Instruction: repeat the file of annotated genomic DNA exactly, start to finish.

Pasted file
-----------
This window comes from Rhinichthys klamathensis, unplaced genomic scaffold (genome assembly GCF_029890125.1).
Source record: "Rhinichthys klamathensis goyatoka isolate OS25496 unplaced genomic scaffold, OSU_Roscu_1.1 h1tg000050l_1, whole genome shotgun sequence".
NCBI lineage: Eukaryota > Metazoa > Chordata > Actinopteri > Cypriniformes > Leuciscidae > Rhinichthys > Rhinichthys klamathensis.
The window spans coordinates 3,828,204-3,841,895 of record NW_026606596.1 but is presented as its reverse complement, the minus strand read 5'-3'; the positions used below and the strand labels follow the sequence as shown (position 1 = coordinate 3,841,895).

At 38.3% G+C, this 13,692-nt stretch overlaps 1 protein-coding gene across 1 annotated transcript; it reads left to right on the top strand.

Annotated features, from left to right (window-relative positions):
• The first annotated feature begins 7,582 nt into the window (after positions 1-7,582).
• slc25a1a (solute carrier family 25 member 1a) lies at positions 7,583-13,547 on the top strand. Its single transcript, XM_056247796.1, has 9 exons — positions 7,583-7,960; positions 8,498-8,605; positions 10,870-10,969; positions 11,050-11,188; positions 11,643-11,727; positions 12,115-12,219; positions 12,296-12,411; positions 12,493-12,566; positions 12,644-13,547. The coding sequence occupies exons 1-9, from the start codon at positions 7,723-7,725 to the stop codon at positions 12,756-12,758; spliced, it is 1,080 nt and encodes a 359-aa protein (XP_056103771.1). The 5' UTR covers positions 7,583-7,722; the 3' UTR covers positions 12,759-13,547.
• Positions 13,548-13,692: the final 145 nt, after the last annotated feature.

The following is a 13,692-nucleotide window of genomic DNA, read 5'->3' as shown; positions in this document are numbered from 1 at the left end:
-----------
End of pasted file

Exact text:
This window comes from Rhinichthys klamathensis, unplaced genomic scaffold (genome assembly GCF_029890125.1).
Source record: "Rhinichthys klamathensis goyatoka isolate OS25496 unplaced genomic scaffold, OSU_Roscu_1.1 h1tg000050l_1, whole genome shotgun sequence".
NCBI lineage: Eukaryota > Metazoa > Chordata > Actinopteri > Cypriniformes > Leuciscidae > Rhinichthys > Rhinichthys klamathensis.
The window spans coordinates 3,828,204-3,841,895 of record NW_026606596.1 but is presented as its reverse complement, the minus strand read 5'-3'; the positions used below and the strand labels follow the sequence as shown (position 1 = coordinate 3,841,895).

At 38.3% G+C, this 13,692-nt stretch overlaps 1 protein-coding gene across 1 annotated transcript; it reads left to right on the top strand.

Annotated features, from left to right (window-relative positions):
• The first annotated feature begins 7,582 nt into the window (after positions 1-7,582).
• slc25a1a (solute carrier family 25 member 1a) lies at positions 7,583-13,547 on the top strand. Its single transcript, XM_056247796.1, has 9 exons — positions 7,583-7,960; positions 8,498-8,605; positions 10,870-10,969; positions 11,050-11,188; positions 11,643-11,727; positions 12,115-12,219; positions 12,296-12,411; positions 12,493-12,566; positions 12,644-13,547. The coding sequence occupies exons 1-9, from the start codon at positions 7,723-7,725 to the stop codon at positions 12,756-12,758; spliced, it is 1,080 nt and encodes a 359-aa protein (XP_056103771.1). The 5' UTR covers positions 7,583-7,722; the 3' UTR covers positions 12,759-13,547.
• Positions 13,548-13,692: the final 145 nt, after the last annotated feature.

The following is a 13,692-nucleotide window of genomic DNA, read 5'->3' as shown; positions in this document are numbered from 1 at the left end: